If you are a Christian, and really want to take the “red pill” as they say, grab some popcorn and take a look at Pastor Steven Anderson’s “Marching to Zion.”
The creator of this fantastic documentary, Steven Anderson, was just recently banned from Ireland. He has also been banned from several other countries for preaching Christian values.
Anderson currently preaches at Faithful World Baptist church in Tempe, Arizona. “Don’t expect anything contemporary or liberal,” the church’s website reads. “We are an old-fashioned, independent, fundamental, King James Bible only, soul-winning Baptist church.”
In 2016, Anderson was deported from Botswana, just one week after South Africa barred him, BBC News reports. “We don’t want hate speech in this country. Let him do it in his own country,” Botswana’s President Ian Khama said at the time. After being arrested, the pastor claimed he was leaving the country voluntarily.
Pastor Anderson’s Faithful Word Baptist Church has been labeled a “hate group” by the discredited Jewish run and funded Southern Poverty Law Center and by the Jewish run and owned Anti-Defamation League. Basically a bunch of Jews who have a long history of hating Christians have defamed him.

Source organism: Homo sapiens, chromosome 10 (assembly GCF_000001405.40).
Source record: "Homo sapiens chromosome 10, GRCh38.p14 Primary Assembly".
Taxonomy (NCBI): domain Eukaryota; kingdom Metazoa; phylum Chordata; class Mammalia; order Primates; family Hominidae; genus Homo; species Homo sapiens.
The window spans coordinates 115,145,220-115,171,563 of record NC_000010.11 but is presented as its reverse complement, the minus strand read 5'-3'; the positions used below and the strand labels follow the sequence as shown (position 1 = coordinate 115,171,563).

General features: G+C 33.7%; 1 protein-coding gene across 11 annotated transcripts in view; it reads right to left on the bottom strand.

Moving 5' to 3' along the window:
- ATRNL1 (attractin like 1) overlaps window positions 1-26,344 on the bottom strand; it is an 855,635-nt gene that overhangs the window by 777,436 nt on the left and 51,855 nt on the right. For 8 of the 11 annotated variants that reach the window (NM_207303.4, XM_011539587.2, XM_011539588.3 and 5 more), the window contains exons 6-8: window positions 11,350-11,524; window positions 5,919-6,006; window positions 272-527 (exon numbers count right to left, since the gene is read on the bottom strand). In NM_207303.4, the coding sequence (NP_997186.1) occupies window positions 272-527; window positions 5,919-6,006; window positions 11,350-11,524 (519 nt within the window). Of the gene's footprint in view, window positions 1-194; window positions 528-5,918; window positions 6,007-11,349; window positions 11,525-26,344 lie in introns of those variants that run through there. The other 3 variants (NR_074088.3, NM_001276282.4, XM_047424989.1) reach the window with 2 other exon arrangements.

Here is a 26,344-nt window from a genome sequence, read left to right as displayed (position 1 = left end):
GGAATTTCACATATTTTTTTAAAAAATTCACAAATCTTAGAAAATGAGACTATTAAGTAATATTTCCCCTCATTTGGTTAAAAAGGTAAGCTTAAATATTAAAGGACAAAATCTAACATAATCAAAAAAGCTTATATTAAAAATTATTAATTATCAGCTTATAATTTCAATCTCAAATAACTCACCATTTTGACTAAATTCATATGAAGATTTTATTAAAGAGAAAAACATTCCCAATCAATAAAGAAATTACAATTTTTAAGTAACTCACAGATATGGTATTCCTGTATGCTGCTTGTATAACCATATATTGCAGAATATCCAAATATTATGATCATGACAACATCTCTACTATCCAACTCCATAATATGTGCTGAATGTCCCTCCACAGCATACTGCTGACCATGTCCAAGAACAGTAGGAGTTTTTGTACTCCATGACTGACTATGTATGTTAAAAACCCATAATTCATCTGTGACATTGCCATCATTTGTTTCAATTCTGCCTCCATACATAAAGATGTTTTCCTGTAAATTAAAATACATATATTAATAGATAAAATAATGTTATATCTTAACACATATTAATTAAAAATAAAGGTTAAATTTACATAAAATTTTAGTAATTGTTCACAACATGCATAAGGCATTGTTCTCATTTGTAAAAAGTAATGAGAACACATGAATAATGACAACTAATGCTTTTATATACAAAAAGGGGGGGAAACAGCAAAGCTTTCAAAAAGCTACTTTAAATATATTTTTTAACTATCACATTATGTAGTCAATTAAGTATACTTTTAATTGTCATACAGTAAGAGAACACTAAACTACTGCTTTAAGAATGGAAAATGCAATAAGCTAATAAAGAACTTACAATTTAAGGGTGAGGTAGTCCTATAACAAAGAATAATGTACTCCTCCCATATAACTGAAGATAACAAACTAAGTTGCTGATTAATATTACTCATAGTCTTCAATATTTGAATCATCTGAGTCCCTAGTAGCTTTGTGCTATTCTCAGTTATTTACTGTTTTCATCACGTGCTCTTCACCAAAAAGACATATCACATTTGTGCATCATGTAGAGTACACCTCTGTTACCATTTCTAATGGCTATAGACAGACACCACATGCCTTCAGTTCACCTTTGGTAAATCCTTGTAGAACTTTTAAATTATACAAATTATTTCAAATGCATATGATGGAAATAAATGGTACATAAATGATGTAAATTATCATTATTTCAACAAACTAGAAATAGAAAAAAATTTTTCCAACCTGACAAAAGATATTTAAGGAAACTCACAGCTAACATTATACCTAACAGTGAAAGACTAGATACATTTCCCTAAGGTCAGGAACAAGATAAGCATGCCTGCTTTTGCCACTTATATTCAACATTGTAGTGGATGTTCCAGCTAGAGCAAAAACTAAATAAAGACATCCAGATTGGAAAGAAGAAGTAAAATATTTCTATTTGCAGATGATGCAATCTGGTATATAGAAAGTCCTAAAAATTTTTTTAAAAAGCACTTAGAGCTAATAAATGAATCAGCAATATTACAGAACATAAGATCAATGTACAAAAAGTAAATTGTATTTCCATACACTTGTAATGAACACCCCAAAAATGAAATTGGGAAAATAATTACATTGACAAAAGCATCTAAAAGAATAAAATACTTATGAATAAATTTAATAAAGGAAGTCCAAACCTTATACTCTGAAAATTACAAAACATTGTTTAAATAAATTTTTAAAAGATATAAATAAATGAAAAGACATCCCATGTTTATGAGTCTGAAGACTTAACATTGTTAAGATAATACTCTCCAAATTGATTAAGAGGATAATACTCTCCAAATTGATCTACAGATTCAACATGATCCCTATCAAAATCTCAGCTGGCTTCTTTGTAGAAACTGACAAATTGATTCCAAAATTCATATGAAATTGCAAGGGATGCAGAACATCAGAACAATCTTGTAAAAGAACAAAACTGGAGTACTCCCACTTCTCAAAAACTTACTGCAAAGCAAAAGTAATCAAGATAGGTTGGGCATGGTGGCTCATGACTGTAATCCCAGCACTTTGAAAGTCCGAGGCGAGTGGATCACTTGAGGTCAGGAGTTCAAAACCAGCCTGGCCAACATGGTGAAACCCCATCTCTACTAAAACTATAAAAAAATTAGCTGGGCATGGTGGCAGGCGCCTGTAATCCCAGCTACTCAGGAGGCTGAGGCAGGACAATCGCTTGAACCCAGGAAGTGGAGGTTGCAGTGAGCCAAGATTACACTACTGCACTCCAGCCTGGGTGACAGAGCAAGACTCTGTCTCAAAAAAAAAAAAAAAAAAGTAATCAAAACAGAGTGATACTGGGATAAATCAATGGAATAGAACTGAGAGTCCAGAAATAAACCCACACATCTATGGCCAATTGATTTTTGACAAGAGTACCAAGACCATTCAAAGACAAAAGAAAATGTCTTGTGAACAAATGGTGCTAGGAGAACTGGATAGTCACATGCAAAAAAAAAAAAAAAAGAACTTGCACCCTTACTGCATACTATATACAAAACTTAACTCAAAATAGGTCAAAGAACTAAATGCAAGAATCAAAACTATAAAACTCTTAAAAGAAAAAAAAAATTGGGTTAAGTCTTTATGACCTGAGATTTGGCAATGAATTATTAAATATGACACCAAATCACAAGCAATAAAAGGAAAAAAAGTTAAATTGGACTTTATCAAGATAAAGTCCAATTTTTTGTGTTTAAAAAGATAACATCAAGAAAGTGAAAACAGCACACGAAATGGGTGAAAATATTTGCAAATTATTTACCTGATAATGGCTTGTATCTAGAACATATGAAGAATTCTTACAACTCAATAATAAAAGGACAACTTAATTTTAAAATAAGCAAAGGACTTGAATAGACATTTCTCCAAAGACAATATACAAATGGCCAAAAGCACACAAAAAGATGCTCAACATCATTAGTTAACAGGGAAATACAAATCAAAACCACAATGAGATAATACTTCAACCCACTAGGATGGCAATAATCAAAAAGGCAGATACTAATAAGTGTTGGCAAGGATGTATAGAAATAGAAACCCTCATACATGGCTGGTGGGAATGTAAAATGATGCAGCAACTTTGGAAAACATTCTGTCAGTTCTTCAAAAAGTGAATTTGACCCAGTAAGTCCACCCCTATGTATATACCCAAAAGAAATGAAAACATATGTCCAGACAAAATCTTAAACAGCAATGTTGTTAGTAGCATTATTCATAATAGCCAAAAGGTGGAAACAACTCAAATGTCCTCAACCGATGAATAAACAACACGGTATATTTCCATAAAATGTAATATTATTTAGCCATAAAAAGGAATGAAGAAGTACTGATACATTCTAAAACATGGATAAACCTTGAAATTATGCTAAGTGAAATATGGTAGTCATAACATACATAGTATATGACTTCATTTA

But hey, this guy is completely allowed to travel anywhere:
He first gained prominence outside his ministry, which is in a Tempe, Ariz., strip mall, when he announced in 2009 that he hated President Barack Obama and prayed for his death
Pastor Anderson had also announced events in Amsterdam and Stockholm for later this month, but on May 1 the Dutch government arranged to have him barred from entering the Schengen free travel area, which includes 26 European countries, including Sweden and the Netherlands.
In a video posted online in March, Pastor Anderson said that he was planning to meet old and new supporters to share meals, preach and “go soul hunting” for new converts on the streets.
“I know that a lot of you out there in Europe are in a bit of a spiritual wilderness,” he said.
Pastor Anderson did not immediately respond to requests for comment, and there was no mention of the travel bans on his church’s website or personal twitter account, which continued to list the dates in Dublin, Amsterdam and Stockholm.